Dr. Rebecca Hufft
Denver Botanic Gardens

Dr. Hufft is the Associate Director of Applied Conservation at Denver Botanic Gardens, where she has overseen plant conservation projects since 2011. Prior to coming to the Gardens, she received her doctorate in Ecology and Evolutionary Biology from the University of California Santa Cruz, conducted a postdoctoral fellowship in the Bioagricultural Sciences and Pest Management Department at Colorado State University, and served as a Senior Supervising Scientist at the National Ecological Observatory Network. She is a broadly trained conservation biologist whose research interests include restoration, ex situ conservation, long-term monitoring, and phenology. She is also the President for the Society for Conservation Biology North America.

Ed Schmal
Colorado Parks and Wildlife

Ed Schmal has been a Terrestrial Biologist for Colorado Parks and Wildlife in Pueblo for 18 years. His work focuses on Threatened Endangered, declining and at-risk species in Southeastern Colorado. In addition to species conservation, he also works to improve habitat, encourage wise land use, and teach younger generations about the importance of all wildlife and ecosystem health.  Ed lives in Pueblo and spends most of his free time with his daughters playing, swimming, camping and laughing. The few hours he has left are spent with his dog, in the garden, and caring for his way too many cactus.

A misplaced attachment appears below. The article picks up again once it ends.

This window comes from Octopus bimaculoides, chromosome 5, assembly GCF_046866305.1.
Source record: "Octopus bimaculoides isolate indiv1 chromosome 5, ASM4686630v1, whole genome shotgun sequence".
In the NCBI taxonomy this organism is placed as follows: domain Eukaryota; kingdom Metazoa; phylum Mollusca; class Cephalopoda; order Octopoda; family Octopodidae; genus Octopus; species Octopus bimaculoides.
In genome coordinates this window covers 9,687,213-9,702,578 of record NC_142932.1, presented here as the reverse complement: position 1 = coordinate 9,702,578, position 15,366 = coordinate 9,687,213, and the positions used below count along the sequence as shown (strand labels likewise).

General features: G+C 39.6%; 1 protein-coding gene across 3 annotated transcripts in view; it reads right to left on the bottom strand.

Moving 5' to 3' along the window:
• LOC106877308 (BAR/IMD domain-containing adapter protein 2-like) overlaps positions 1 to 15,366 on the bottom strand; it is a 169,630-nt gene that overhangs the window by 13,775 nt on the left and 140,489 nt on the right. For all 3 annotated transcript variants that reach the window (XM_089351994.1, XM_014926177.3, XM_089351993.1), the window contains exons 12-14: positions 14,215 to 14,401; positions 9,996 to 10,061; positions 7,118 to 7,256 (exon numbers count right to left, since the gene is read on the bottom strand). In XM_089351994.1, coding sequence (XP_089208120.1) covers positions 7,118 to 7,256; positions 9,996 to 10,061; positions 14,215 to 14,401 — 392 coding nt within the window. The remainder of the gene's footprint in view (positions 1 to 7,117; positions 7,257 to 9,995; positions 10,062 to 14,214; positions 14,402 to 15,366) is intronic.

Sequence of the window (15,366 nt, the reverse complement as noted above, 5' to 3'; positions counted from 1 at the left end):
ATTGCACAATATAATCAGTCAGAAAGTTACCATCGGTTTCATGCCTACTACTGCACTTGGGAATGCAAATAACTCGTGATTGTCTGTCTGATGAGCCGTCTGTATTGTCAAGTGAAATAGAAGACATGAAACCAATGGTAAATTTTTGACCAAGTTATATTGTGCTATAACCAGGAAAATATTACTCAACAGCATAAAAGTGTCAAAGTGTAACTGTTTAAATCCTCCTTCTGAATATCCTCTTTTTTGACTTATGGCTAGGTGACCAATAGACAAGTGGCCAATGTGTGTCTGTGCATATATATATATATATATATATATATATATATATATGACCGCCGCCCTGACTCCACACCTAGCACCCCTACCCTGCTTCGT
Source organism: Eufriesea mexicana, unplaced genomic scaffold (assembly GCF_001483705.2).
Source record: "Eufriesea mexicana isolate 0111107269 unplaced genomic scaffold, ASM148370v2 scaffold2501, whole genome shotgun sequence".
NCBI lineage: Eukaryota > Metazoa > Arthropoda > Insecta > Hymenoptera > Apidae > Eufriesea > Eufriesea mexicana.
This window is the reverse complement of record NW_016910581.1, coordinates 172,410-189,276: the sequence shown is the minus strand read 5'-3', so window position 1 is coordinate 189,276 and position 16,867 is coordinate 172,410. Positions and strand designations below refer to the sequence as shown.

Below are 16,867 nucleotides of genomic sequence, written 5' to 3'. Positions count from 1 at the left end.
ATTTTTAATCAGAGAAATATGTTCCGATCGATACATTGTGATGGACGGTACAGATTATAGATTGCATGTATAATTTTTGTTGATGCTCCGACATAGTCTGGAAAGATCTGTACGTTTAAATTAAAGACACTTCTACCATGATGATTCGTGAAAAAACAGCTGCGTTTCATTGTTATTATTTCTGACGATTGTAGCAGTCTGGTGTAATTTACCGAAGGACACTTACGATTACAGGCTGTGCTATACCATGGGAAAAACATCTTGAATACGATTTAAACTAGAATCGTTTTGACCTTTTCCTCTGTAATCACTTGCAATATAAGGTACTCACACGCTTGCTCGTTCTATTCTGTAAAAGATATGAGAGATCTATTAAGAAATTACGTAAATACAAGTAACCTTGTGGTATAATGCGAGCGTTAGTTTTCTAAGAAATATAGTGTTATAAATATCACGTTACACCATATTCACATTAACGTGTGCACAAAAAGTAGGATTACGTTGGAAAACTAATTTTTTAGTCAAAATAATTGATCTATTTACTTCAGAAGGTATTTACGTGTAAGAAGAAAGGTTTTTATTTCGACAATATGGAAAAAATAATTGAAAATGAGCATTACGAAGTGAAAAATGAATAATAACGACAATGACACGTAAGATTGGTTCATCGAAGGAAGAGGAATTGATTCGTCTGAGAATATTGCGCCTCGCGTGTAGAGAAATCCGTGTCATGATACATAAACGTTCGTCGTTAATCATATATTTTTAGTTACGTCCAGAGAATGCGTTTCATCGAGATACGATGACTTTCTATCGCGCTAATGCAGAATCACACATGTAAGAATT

Kenneth Howlett
Colorado Department of Transportation

Before CDOT I had been a United States Navy Corpsman and specialized as a Dermatology Technician. When I left the Navy, I had a career change from the medical field to more of an outside technician career where I worked for the Cherry Creek Schools as a ground’s maintenance technician (Specifically a Heavy Equipment Operator), with most of my work consisting of mowing operations, and vegetation management in general. Some of this work included noxious and invasive vegetation management. At this time, I was not a professional, I was a skilled technician, however, this is where the seed was planted that I would like to work with vegetation management in some way or form, I enjoyed this work – outside, fresh air, etc.,